Monkey-handling in the Wide Sarcastic Sea

Oliver and the Seawigs - Philip Reeve, Sarah McIntyre

And then all of a sudden, there were too many monkeys.

I’m half-tempted to review this with Near-sighted mermaid! Talking Islands! Sarcastic Weeds! SEA MONKEYS! and leave it at that. Because really, if those things wouldn’t perk your interest then I cannot do much else. Also, I’m feeling a little out of my element critiquing a children’s book that is a straightforward adventure story with none of the subtext and metaphors where a broken mirror symbolises unfulfilled dreams and what-not.


So for whatever divine or voodoo reason I got pre-approved for this, I'm just so happy I have now found the genre where I cannot bring myself to complain about anything seeing as I’m too busy having fun.


After years of exploring the world with his adventurous parents, Oliver Crisp is excited to finally go home and lead a normal life. Except soon as they got to Deepwater Bay, his thrill-seeking parents were immediately wooed by the exotic islands close to their seaside house. But when his parents’ inflatable dinghy washed back to shore empty and the islands that they meant to explore seem to have vanished, the spirit of the Exploring Crisps takes over and leads Oliver to an adventure not quite what he expected.


As he searches for his parents, Oliver runs into a timid rambling Island he names Cliff; the overbearing albatross living in Cliff’s shore, Mr. Culpeper; and a quirky mermaid on her way to the optical store, Iris. Cliff swears to help Oliver find his parents if they could help him win the Seawigs Contest. Every year, different rambling islands meet in The Hallowed Shallows to see who acquired the best seawig ornaments in their rambling. Everything was going smoothly when the island Thrlstone turned up. With a boy named Stacey de Lacey and his army of sea monkeys.

”My name,” the boy said importantly, “is Stacey de Lacey.”
“But that’s a girl’s name!” blurted Oliver.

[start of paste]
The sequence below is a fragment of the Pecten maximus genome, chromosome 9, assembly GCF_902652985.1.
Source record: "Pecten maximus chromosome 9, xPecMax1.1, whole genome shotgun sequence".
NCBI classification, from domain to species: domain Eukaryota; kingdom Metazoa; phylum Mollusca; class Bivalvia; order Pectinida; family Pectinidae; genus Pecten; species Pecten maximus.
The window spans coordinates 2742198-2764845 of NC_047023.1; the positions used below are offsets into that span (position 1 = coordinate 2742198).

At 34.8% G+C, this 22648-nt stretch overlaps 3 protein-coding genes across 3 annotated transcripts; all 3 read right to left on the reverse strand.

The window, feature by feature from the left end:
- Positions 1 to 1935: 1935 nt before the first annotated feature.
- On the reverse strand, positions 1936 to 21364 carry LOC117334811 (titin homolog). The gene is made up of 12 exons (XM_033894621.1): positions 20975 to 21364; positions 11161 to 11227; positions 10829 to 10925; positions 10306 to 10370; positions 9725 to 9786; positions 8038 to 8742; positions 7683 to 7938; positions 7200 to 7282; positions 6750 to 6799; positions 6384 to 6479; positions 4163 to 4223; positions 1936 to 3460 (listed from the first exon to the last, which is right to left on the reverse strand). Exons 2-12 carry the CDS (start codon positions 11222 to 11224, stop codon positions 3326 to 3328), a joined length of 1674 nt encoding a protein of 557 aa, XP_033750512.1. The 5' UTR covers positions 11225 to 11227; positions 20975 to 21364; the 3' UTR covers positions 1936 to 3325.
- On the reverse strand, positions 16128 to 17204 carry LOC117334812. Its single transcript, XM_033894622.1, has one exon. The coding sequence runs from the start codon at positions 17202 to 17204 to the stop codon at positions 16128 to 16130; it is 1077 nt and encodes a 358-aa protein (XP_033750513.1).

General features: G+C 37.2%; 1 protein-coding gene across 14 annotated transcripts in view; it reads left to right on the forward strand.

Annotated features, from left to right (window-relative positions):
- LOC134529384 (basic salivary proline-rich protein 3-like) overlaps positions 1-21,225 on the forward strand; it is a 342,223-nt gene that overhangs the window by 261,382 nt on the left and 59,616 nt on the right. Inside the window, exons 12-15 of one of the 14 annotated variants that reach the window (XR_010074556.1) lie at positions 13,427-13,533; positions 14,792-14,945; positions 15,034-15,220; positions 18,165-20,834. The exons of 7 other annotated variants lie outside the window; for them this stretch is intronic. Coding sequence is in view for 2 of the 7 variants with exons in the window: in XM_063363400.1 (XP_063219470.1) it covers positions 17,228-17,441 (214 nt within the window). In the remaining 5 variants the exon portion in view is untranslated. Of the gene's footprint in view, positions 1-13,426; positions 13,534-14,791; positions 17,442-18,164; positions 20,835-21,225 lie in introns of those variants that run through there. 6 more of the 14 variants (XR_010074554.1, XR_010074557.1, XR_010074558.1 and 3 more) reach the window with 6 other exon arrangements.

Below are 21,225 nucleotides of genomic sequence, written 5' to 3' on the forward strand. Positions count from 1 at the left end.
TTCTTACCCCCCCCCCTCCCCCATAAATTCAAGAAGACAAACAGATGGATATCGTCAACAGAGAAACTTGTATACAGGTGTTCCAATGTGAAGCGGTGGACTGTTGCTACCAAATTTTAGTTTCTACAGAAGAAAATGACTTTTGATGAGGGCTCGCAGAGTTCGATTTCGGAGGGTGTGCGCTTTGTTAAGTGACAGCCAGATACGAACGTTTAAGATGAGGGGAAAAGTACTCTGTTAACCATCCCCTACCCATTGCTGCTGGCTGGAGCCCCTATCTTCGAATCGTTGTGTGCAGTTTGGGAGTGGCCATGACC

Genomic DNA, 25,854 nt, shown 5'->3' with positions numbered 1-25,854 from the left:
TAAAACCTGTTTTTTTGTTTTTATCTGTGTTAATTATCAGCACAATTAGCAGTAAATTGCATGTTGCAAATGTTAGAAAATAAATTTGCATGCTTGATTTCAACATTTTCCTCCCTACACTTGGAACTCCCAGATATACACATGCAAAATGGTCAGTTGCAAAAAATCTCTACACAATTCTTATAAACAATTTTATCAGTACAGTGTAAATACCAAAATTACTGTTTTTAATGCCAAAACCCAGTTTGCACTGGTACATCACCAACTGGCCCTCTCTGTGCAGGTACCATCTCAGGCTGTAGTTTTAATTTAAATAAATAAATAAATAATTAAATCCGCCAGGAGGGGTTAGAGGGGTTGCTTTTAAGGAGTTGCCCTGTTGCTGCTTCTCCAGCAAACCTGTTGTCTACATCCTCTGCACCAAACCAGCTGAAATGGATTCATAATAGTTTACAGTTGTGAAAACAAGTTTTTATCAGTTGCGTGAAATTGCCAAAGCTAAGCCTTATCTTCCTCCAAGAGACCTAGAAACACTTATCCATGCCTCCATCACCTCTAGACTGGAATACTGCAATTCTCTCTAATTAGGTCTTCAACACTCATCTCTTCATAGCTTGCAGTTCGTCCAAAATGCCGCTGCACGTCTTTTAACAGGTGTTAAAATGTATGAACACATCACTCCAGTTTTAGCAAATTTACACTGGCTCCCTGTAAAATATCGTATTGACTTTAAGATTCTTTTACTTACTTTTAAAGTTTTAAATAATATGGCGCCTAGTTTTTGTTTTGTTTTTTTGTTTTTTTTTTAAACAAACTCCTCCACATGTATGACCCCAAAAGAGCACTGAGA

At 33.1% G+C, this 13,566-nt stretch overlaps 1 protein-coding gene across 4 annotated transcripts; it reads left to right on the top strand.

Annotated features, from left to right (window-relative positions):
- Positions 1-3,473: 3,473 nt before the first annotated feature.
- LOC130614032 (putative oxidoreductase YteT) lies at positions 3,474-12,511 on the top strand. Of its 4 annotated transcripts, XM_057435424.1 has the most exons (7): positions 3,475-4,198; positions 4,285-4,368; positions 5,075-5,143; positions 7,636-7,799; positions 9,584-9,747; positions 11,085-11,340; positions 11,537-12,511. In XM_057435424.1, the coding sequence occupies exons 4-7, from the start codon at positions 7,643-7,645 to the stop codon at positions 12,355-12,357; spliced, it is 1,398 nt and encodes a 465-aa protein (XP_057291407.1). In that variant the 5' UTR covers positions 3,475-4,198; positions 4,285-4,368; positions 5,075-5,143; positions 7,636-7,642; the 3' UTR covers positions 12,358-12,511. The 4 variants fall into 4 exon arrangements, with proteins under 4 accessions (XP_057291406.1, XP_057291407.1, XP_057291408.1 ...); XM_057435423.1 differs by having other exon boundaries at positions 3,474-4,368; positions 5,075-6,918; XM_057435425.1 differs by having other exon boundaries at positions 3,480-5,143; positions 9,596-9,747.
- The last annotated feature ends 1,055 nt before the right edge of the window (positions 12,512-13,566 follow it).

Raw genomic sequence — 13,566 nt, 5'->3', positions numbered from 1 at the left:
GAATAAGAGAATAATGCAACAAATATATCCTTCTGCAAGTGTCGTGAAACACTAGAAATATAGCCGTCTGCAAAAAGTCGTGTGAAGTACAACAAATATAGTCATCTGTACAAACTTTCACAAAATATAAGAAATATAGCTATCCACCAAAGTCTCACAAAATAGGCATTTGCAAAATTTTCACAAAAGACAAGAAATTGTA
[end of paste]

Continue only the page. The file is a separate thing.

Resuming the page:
Stacey de Lacey’s face turned a dark shade of red. “Silence!” he shouted. “Stacey is one of those names that can be for a boy or a girl! Like Hilary! Or Leslie!”

What I really liked about this book, apart from the great imagination behind the rambling islands, was that the humor works so well for both adults and kids. I can imagine reading this to my niece and cracking up over the Sarcastic Weeds, Stacey de Lacey and his sea monkeys.


I loved how while this was action packed and funny it also inspires lessons of hope, friendship, finding strength in the most unexpected places and that bravery doesn’t only come out of exotic adventures, but also in standing up for what you believe in. All told in a remarkably light and entertaining narrative with beautiful illustrations. Since I read the digital copy, it took a bit of time for the next page to load since most are heavy on the graphics, but I didn’t mind it much because it allowed me to examine the little quirky details Sarah McIntyre placed in the scenes. Plus the About the Authors and Dedications page were so cute and clever I want to adopt them!


I’m not quite sure of the point in Mr. Culpeper’s character but I truly loved Iris. For a story that would probably appeal better to young boys, I found Iris as a strong independent mermaid who needs no sailor to sing to a good anchor and balance to the book.

This went on longer than I intended but for when you want to be the cool mom/dad/aunt/uncle; for the moments when you just want to read and not be disappointed; or for that time when you just want to see the word “monkey-handled”… this does the job wonderfully.


Review Copy Courtesy of Random House for Young Readers (THANK YOU!!!). Quotes taken from an uncorrected proof.